FIG. 5 illustrates system timing for three consecutive frequency HOPS fn-1, fn and fn+1. It is noted that the number of frequencies used should preferably be large enough so as to effectively spread the energy over the entire band. Currently, the FCC requires that at least seventy-five frequencies be used for FH systems operating in the 2.4-2.4835 GHz band. For the current system, it is preferred that seventy-seven frequencies be employed for the following reasons:

(a) There exist specific hopping patterns for 77 frequencies which have advantages in suppressing interactions which arise among transceivers T as a result of non-ideal properties of their components.

(b) Seventy-seven is the product of 11 and 7, two prime numbers. Therefore, when slot sharing is used, the pattern of frequencies used by any set PS remains pseudo-random for slot sharing multiples of integers other than 7 and 11. This is desirable to keep effects of interfering signals pseudo-random, thus minimizing the audible effect of silence substitution.

(c) Seventy-seven has more hops than 75, and is near the maximum number which can be accommodated in the allotted frequency band with adequate guard bands to prevent out-of-band emissions.

FIG. 5, signals (a)-(c), illustrate three consecutive HOPS with each HOP consisting of six INBOUND SLOTS IS1-IS6, a MIDAMBLE and six OUTBOUND SLOTS OS1-OS6. FIG. 5, signal (d) illustrates timing provided by controller 158 for a portable set PS that has been assigned the third slot for communication with a transceiver T. The portable set PS, which may be either a hand set H1, H2 or a data terminal D1, D2, transmits a 59-bit stream (FIG. 4, signal (c)) at frequency fn-1 during the INBOUND SLOT IS3 (FIG. 5, signal (d)). During the time period indicated by the first MIDAMBLE in FIG. 5, the portable set PS will (as will all sets PS) receive the MIDAMBLE at frequency fn-1 (FIG. 4, signal (b)). During the time period indicated by the first OUTBOUND SLOT OS3 in FIG. 5, the portable set PS will receive a bit stream comparable to that shown in FIG. 4, signal (c) that was transmitted by transceiver T. After receiving during slot OS3, the portable set PS will now change to the next frequency fn (FIG. 5, signal (d)) in the prearranged frequency hopping sequence and a similar transaction will be executed at frequency fn. For the present example, the portable sets PS will each have a time period that spans five slots in which to change to the next frequency fn. After undergoing a transaction at fn, the portable set PS will change to the next frequency fn+1 and execute another transaction, and so forth.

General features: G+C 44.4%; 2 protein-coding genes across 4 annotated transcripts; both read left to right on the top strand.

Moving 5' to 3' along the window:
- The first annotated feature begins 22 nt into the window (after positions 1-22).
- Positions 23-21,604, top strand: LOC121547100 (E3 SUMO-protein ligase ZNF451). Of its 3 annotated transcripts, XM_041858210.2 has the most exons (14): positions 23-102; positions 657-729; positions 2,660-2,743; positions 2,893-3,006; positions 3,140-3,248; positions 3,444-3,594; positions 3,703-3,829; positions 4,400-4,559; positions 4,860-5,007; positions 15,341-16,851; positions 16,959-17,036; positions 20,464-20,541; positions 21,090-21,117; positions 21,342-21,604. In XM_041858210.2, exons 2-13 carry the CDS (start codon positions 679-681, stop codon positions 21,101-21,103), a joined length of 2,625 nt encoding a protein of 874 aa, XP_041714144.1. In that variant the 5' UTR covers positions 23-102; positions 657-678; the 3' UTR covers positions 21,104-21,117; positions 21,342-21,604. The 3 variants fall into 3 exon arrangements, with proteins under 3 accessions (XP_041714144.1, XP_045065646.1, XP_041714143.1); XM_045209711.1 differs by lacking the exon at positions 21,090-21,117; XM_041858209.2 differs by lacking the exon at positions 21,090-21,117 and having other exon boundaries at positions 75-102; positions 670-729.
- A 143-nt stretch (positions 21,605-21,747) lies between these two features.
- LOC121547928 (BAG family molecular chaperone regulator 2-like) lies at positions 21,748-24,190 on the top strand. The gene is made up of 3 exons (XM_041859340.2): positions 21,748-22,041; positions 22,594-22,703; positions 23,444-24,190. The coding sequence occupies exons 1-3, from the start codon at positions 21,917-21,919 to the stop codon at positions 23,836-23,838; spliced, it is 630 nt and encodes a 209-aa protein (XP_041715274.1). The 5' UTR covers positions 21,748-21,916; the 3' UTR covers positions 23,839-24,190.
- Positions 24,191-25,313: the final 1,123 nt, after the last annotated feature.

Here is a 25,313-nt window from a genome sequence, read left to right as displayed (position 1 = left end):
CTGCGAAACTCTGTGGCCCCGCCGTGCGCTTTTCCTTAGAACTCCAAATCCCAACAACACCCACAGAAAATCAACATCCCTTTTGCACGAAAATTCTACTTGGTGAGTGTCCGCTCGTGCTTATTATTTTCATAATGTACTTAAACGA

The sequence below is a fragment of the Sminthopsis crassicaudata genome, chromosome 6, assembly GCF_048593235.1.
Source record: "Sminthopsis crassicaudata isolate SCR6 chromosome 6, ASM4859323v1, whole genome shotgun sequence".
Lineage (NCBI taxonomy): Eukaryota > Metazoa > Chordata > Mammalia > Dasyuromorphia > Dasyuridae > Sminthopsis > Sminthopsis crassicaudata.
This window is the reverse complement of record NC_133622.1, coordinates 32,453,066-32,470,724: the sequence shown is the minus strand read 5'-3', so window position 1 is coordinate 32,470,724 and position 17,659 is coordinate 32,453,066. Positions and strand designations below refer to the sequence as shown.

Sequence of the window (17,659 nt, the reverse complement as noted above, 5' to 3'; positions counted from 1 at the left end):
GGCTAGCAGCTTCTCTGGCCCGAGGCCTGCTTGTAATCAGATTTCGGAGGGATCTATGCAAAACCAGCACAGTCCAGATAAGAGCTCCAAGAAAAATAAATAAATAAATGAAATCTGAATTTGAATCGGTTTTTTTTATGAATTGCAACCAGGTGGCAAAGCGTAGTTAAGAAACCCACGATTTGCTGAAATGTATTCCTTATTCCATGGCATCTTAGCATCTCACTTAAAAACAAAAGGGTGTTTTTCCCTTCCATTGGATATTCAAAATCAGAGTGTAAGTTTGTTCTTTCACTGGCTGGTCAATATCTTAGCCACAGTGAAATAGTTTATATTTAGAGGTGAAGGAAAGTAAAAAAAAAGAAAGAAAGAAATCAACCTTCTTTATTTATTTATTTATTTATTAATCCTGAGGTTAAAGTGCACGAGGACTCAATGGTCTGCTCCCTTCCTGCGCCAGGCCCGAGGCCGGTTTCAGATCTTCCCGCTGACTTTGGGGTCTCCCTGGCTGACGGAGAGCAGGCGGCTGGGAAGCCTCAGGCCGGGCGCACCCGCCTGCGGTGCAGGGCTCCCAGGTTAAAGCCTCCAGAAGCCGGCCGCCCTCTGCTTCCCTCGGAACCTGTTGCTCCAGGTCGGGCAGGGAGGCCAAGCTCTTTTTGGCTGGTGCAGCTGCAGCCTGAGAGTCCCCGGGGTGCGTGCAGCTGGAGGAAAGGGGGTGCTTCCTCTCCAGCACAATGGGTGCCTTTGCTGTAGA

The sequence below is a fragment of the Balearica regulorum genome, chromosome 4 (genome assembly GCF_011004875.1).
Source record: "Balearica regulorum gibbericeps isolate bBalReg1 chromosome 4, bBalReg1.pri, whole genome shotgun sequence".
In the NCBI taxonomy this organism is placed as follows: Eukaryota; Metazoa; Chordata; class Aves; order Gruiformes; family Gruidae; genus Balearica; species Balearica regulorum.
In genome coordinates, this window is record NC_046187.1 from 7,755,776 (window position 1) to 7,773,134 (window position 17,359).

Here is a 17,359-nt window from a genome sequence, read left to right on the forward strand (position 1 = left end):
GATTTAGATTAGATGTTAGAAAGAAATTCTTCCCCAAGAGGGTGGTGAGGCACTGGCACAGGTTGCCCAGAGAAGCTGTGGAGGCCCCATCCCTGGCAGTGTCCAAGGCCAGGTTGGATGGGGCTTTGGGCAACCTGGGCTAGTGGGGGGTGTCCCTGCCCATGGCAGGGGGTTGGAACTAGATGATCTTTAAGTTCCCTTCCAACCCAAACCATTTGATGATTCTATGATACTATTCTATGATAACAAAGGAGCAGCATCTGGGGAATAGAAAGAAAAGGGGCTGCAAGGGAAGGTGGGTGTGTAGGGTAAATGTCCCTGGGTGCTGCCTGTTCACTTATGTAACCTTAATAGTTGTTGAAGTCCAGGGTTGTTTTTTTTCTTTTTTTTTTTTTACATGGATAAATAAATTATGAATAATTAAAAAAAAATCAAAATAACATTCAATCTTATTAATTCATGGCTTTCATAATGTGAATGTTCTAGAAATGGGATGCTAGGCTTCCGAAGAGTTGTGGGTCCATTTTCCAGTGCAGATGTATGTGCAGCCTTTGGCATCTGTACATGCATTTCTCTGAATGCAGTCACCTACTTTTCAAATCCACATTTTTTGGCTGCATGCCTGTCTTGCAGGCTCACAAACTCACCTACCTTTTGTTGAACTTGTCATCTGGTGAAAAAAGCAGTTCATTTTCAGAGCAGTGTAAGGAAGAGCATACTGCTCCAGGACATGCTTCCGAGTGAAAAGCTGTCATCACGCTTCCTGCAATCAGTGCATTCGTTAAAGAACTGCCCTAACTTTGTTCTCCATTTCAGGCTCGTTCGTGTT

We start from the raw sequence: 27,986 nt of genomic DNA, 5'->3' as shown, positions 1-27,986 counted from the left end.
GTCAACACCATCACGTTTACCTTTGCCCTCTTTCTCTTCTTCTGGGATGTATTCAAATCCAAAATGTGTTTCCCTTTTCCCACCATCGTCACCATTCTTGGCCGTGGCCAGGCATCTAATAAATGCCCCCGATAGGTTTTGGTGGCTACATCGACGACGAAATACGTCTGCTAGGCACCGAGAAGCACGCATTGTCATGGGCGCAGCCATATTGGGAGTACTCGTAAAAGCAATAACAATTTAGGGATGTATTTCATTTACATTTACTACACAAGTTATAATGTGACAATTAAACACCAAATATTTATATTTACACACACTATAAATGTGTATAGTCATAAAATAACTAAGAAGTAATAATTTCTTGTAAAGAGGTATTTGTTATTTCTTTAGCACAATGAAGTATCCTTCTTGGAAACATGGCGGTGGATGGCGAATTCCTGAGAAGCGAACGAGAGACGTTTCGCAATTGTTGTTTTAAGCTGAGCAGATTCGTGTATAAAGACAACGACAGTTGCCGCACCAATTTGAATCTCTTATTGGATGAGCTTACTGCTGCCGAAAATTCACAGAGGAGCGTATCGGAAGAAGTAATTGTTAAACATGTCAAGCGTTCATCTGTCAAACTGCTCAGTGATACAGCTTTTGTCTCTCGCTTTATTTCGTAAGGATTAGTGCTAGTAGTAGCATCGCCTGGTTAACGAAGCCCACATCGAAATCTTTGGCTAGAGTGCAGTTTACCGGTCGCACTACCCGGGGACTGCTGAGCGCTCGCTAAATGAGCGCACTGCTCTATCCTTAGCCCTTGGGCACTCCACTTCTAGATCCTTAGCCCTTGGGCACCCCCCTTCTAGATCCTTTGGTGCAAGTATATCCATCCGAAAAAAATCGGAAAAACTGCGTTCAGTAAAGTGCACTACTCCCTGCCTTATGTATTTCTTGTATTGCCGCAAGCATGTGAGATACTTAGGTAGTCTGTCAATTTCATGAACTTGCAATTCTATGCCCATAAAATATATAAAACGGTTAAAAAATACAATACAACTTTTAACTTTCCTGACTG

The timing sequence for the transceiver T is shown in FIG. 5, signals (e)-(f). With respect to FIG. 5, signal (e), the receivers 125, 126 in transceiver T will each receive at frequency fn-1 for a time period spanning INBOUND SLOTS IS1-IS6 and the CONTROL portion of the MIDAMBLE. At the end of the receive period, the receivers 125 and 126 of transceiver T will each be re-tuned by controller 158 to the next frequency fn in the hopping sequence. The receivers 125, 126 will remain tuned at fn for the next six slots IS1-IS6 and MIDAMBLE, and so forth. The transmitter 139 in transceiver T is first tuned to frequency fn-1 (FIG. 5, signal (f)) where it will transmit a MIDAMBLE and six consecutive bit streams during slots OS1-OS6 (separated by five, one-bit GUARD times and one, seven-bit GUARD time). The transmitter 139 will then be retuned by interface 135 to the next frequency fn in the hopping sequence during the time period spanning the six INBOUND SLOTS IS1-IS6. The transmitter 39 will then transmit a MIDAMBLE and six 59-bit segments during the next six slots OS1-OS6 at the new frequency fn, and then move to the next frequency fn+1 in the hopping sequence to repeat the cycle.